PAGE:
of the Poor Law Commissioners. So accurately and fairly has this been performed, that the results are given to a single penny. But what is the true fact? Why that there are ten thousand parishesand among them a number greater than the aggregate from which Mr. Carey has derived his fact, where the estates of great proprietors include a whole parish. A wealthy individual, who employs the whole laboring population of a parish, frequently gratifies his vanity, or his beneficence, by great liberality to his immediate dependants. Other parishes comprehend or are in the neighbourhood of large and flourishing towns. The rate of remuneration, paid in such parishes is the falsest criterion that could be devised, as to the rate of wages paid in the 9,200 or 9,400 which are entirely unnoticed. The truth as to 600 or 800 parishes becomes palpable falsehood, when taken as evidence of the condition of the whole. We decline to follow Mr. Carey's example, in undertaking the labor of showing, from the returns of the parishes, which he has so carefully omitted, the true average wages of the laboring classes. Generally it does not exceed from six to eight shillings a week, taking the families of agricultural laborers, who are by far the most numerous. As to their degraded condition, we feel reluctant at placing before our readers a piece of evidence of the highest char. acter, from the same reports, which the suggestion that their condition is very nearly as elevated as that of the bulk of our own citizens, induces us to bring forward, not only to rebut his statement on that point, but to enable our readers to perceive, what is apparent to every one who reads his performance, the low estimate he has formed both of the understandings and morals of the American people. We take the following, verbatim, from the report of John W. Cowell, Esq., a gentleman who has been for two years past in this country, as Agent for the Bank of England, and who is favorably known here for his intelligence, integrity, and ability. He says

“It may almost be affirmed that the virtue of female chastity does not exist among the lower orders of England, except to a certain extent among domestic female servants, who know that they hold their situations by that tenure, and are more pru. dent in consequence. Among the residue, all evidence goes to prove that it is a nonentity. A daughter grows up-she learns what her mother was-she sees what her sisters and neighbours are—finds that nobody thinks the worse of them, and that nothing is expected of herself, and that there is a short road to marriage or a maintenance."

Did this appalling picture of the moral condition of the bulk of the English nation, meet the eye of Mr. Carey, in his investigation into the Poor Law Reports, and did it convey to his mind no idea of degradation? If such be the condition of the purer sex, to what degree of demoralization must not the other sex have reached ! Such are the inevitable results of that terrible system which is always fatal to all the elevating sentiments of the heart, and which has destroyed public spirit, as well as private morality, in all communities where it has gained the ascendency. Those American citizens who estimate purity of conduct, and the decencies of social life, at their proper value, must judge whether they are willing to place their posterity in the condition of the peop.e of England, whether degraded or not. But for the corrupt facilities arising from the introduction of the paper system, explained in our former article, the public debt of Great Britain, which has brought her laboring classes into this situation, could never have reached onetenth of its present amount. Those States of the Union which are heedlessly incurring enormous masses of debt, for the gratification of the cupidity of speculators, to support which the whole community will hereafter be compelled to bear immense burdens of taxation, to be paid to its present holders, at home or abroad, will do well to meditate upon the present condition of England. Notwithstanding the large army employed to keep its laboring popula. tion in subjection to the laws, disturbances of the public peace, and destruction of property by wanton burnings, are affairs of frequent occurrence, upon an extensive and organized scale. The established order of society is in constant jeopardy, from the wild and ungovernable passions of the people, driven to desperation by the contemplation of their own necessities, contrasted with the luxurious affluence of the few who enjoy the fruits of their labors Before the credit system is allowed to fix itself deeper upon the vitals of our political bodies, let its advocates well consider the consequences of their rash cupidity.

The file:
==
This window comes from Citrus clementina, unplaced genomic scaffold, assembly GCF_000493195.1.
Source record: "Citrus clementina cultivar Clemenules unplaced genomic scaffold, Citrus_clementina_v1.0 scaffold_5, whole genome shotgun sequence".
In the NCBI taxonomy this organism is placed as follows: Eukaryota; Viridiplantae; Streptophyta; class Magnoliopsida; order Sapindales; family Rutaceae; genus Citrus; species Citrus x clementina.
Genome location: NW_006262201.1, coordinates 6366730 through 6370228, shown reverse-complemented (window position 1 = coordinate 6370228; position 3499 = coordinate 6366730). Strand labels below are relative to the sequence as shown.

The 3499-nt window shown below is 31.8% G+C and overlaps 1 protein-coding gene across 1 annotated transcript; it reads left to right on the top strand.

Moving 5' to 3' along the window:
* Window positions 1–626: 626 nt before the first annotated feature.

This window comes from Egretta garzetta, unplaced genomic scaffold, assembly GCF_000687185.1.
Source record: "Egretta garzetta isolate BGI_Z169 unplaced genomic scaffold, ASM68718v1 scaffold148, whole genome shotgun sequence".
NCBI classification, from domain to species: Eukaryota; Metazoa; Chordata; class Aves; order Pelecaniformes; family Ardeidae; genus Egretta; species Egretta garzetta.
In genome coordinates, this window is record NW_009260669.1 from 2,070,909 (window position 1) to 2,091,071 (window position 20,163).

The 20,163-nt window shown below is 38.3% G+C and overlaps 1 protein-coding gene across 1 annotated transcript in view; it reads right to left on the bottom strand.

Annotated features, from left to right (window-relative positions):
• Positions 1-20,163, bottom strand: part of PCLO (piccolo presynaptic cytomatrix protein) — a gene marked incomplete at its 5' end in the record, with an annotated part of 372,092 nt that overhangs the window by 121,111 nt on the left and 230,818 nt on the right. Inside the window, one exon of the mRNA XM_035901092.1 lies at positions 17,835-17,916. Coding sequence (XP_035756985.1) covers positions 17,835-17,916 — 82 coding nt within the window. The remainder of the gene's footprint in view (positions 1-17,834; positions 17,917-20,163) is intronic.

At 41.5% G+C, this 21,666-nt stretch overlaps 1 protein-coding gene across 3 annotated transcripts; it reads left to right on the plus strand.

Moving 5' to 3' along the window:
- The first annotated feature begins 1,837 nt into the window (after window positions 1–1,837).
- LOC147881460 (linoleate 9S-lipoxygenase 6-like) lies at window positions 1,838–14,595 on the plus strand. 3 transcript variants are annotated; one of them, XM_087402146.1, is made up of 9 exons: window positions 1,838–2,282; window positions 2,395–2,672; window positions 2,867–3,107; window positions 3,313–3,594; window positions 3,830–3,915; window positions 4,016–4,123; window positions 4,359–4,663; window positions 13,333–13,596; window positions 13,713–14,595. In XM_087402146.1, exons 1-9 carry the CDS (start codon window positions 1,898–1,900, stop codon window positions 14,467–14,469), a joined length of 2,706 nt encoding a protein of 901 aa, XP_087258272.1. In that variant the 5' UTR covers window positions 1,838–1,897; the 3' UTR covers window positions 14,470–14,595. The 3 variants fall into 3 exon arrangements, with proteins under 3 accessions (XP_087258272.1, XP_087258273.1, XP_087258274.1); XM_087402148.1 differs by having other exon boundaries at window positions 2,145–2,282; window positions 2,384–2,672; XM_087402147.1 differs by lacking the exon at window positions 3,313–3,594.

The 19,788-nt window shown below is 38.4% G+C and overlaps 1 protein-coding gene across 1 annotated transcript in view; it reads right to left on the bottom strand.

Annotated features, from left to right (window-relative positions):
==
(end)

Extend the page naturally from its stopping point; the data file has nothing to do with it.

The apprehensions with these consequences must excite in every enlightened mind, are by no means alleviated by the systematic prostitution of the language of economical science, to the designs of a few gamblers and speculators, for the purpose of facililating the execution of their unwearied intrigues against the permanent welfare of the community. No well-informed person can read Mr. Carey's publications, without constantly discovering statements which create alternate astonishment and dismay. Indeed he appears to be not altogether free from these emotions himself when he happens to find any of his opinions out of his own writings. His reply contains the most extraordinary specimen of complaint on the part of any author that was ever heard of -which strikingly illustrates the complacency with which a mass of absurdities may be regarded by minds of a certain texture, while the individual instances which form this mass are each too revolting to be received. In our former Article we quoted a passage from his publication, precisely as it was there found, even to the words in italics. Its glaring absurdity was so tranparent, that we expressly stated that we should leave its meaning to be guessed by our readers-it was the remarkable passage where Mr. Carey